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Local Reaction To Biden, Harris Projected Win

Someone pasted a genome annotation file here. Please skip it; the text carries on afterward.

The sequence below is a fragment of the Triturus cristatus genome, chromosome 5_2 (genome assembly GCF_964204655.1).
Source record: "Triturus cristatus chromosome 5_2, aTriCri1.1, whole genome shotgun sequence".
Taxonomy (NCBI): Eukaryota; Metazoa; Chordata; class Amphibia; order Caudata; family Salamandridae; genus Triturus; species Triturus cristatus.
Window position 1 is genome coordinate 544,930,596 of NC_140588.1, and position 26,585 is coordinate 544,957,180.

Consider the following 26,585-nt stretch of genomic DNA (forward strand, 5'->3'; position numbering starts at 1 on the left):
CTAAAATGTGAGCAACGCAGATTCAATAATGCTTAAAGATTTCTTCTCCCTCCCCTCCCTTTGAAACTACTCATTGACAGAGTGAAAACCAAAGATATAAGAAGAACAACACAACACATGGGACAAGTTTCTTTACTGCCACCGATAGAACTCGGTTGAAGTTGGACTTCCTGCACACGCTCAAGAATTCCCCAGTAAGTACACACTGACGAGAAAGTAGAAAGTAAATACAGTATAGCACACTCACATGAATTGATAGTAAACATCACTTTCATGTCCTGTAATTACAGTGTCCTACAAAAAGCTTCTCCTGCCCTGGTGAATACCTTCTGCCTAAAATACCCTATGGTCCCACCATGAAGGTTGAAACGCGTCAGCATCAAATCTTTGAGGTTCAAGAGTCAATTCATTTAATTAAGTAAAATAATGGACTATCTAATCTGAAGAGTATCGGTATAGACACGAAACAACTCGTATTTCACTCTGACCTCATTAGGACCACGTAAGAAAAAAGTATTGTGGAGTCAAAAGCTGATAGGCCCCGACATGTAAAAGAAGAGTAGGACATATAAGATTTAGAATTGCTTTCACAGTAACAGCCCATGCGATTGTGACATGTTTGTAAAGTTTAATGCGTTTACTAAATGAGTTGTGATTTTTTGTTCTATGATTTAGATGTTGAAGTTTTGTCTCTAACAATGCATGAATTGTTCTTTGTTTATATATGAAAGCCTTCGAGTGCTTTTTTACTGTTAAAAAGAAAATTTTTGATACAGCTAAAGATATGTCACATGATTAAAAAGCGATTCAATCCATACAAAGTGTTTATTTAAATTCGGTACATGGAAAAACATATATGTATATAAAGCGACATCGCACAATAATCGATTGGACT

November 9, 2020 at 4:16 AM PST